Proctor : April 2019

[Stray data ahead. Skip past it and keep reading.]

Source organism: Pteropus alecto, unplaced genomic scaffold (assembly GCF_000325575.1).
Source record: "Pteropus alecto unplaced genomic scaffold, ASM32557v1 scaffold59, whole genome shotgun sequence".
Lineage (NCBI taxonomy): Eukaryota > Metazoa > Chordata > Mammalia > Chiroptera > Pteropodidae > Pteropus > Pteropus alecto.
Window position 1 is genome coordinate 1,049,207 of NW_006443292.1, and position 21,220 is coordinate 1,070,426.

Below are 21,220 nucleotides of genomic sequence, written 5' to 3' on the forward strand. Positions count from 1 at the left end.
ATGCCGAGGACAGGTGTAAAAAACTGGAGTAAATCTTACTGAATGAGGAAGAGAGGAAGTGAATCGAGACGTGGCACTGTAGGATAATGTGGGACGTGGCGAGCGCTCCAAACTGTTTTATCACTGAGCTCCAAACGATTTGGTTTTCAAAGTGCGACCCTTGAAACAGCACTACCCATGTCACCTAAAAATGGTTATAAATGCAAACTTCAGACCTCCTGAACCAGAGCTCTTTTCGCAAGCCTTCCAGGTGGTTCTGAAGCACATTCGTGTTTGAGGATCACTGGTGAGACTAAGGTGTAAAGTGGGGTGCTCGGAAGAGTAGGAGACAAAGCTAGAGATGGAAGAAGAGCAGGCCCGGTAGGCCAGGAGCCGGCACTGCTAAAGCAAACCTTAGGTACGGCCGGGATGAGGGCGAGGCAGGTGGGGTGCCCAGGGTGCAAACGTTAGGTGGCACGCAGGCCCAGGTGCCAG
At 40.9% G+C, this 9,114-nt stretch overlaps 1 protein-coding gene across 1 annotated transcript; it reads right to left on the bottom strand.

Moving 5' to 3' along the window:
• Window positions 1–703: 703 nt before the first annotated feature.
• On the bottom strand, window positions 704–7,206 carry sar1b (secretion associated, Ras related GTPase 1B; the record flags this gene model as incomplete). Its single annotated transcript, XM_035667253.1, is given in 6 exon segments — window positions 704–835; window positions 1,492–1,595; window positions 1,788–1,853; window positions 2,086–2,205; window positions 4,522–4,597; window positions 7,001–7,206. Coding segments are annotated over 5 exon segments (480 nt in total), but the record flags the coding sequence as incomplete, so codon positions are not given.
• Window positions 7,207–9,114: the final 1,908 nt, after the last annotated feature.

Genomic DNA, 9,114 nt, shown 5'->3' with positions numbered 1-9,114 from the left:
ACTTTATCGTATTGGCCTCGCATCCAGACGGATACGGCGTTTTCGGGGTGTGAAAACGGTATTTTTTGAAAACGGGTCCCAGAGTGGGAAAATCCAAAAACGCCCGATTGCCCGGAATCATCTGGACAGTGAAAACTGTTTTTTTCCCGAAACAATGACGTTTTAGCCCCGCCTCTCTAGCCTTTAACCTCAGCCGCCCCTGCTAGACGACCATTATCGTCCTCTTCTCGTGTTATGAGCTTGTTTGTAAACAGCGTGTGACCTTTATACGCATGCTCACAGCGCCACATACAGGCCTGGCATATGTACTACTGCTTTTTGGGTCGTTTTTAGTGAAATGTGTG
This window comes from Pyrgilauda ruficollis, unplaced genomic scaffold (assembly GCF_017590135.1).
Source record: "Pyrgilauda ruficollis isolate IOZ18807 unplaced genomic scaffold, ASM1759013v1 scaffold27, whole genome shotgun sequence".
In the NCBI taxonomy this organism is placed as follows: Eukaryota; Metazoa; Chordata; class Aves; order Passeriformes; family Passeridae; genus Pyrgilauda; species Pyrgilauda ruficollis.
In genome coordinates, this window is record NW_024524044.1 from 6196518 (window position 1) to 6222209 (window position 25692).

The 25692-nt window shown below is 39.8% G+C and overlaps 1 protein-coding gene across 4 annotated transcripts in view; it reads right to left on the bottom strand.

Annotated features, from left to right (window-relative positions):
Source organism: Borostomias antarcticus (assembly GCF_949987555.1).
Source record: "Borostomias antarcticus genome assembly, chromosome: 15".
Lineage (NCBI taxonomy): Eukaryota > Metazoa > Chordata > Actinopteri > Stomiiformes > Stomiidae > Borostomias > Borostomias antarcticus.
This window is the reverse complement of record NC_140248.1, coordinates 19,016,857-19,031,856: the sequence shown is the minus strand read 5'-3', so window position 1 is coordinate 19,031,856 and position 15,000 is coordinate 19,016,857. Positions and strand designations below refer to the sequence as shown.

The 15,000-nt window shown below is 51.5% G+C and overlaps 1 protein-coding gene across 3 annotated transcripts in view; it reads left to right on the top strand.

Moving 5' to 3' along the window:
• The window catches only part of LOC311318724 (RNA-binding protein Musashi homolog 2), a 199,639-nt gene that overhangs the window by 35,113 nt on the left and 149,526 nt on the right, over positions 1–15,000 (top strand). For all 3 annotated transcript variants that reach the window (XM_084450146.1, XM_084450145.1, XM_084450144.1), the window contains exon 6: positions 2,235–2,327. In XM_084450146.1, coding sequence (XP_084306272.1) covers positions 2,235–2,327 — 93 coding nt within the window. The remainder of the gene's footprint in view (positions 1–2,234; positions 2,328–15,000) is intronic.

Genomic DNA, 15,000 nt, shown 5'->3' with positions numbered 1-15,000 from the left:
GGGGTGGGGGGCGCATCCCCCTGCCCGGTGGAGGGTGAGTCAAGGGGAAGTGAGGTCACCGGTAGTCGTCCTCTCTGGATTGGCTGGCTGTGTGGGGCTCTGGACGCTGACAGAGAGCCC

17 PROCTOR | April 2019 IN THE LEAD-UP TO THE 2019 FEDERAL ELECTION, QUEENSLAND LAW SOCIETY HAS LOBBIED THE FEDERAL POLITICAL PARTIES TO CONSIDER AND RESPOND TO PRIORITY ISSUES HIGHLIGHTED IN OUR 2019 CALL TO PARTIES STATEMENT. Each election, QLS releases a Call to Parties Statement following extensive consultation with members, including the experts in our 26 policy committees. In the past, we have received commitments from the major parties to consider and reform key legal and social justice issues in response to the statement. We have advocated on 16 legal issues in our 2019 statement, including: Access to justice To make the federal justice system more accessible, the community must receive appropriate advice and assistance, regardless of how they enter the justice system. The statement calls for a commitment to increase the per capita level of Federal Government Legal Aid and legal assistance sector funding to restore equality between the state and Commonwealth shares of funding by the 2020- 2021 financial year, in addition to the assurance that the funding will be certain and sustainable long-term. QLS also calls for a commitment to remove existing clauses in community legal centre contracts that restrict engagement in advocacy activities and to refrain from imposing such restrictions in future contracts. Court, tribunal and commission funding In order to promote access to, and the administration of justice, federal courts, commissions and tribunals must be appropriately funded. Appropriately resourcing the Federal Court of Australia, the Federal Circuit Court, the Family Court of Australia and the Administrative Appeals Tribunal involves appointing a sufficient number of judges and members, promptly filling judicial vacancies and providing adequate infrastructure and resourcing. The statement calls on the Government to allow legal representation as of right in federal commissions and tribunals to benefit each party that is appearing and to help matters proceed as expeditiously as possible. First Nations People advancement Through the QLS Reconciliation Action Plan, QLS has committed to setting out practical plans of action to assist in creating social change and building relationships and respect for Aboriginal and Torres Strait Islander Australians. This includes promoting the advancement of First Nations People through advocacy. The statement calls for real and tangible progress to close the gap in all areas of inequality and to remove the entrenched levels of disadvantage for First Nations People and communities within the context of legal and justice outcomes. In particular, the statement calls for meaningful and evidence-based strategies to address the disparate imprisonment rates and the rates of violence against First Nations People. Family law dispute resolution The statement calls for the simplification of the family law system by creating a single specialist court, with a single set of rules and single set of forms, and with a particular focus on the appointment of judicial officers with specialised family law experience. QLS calls on the Federal Government to assist the chronically overburdened court by increasing legal assistance sector funding to streamline family law matters. The statement also highlights the importance of improving children’s experience in court proceedings by ensuring their views are heard and understood. This will require additional funding for experts, including independent children’s lawyers and family consultants, and further training of family law professionals and judicial officers on relevant matters such as domestic violence and child development. National plan to combat elder abuse Attention is urgently required to respond to elder abuse and its direct impacts in the community. The prevalence of elder abuse is increasingly recognised in the community and in various institutional settings such as hospitals, retirement villages and aged care facilities. The Call to Parties Statement calls on the Federal Government to implement the National Plan to Combat Elder Abuse, as recommended in the Australian Law Reform Commission (ALRC) report, ‘Elder Abuse – A National Legal Response’. This would include the implementation of priority recommendations as determined in the report, as well as the provision of adequate funding for community legal centres to assist people suffering elder abuse, and implementing policies which support the autonomy and agency of older people, irrespective of their decision-making ability. Preserving privacy QLS considers that the preservation of privacy and personal information is essential to civil society. It is necessary that the law be developed to keep pace with technological advancements, and we call for a commitment to investigate the creation of a statutory framework providing greater protection of the privacy of Australians and prohibiting the invasion of privacy and misuse of private information. Harmonisation of federal and state/territory privacy laws is also needed. Pip Harvey Ross is a QLS legal policy clerk. This article was prepared under the supervision of solicitors on the QLS Legal Policy Team. Call to parties THE 16 AREAS OF REFORM FLAGGED IN THE CALL TO PARTIES STATEMENT ARE: 1. Access to Justice 2. Court, tribunal and commission funding 3. First Nations People advancement 4. Family law dispute resolution 5. Consumer protection and protection for employees 6. Strong and sustainable compensation schemes 7. Assistance for businesses, including law firms 8. Regional and professional development 9. Engagement with the not-for-profit sector 10. Royal commissions of inquiry 11. National plan to combat elder abuse 12. Independence of the Australian Law Reform Commission 13. Commonwealth law reform processes 14. Review of the Corporations Act 2001 15. Preserving the integrity of our justice system 16. Preserving privacy. These items form part of the Society’s advocacy platforms for 2019. The complete statement is available at qls.com.au/fedelection QLS members interested in these or other issues are encouraged to contact their local member. 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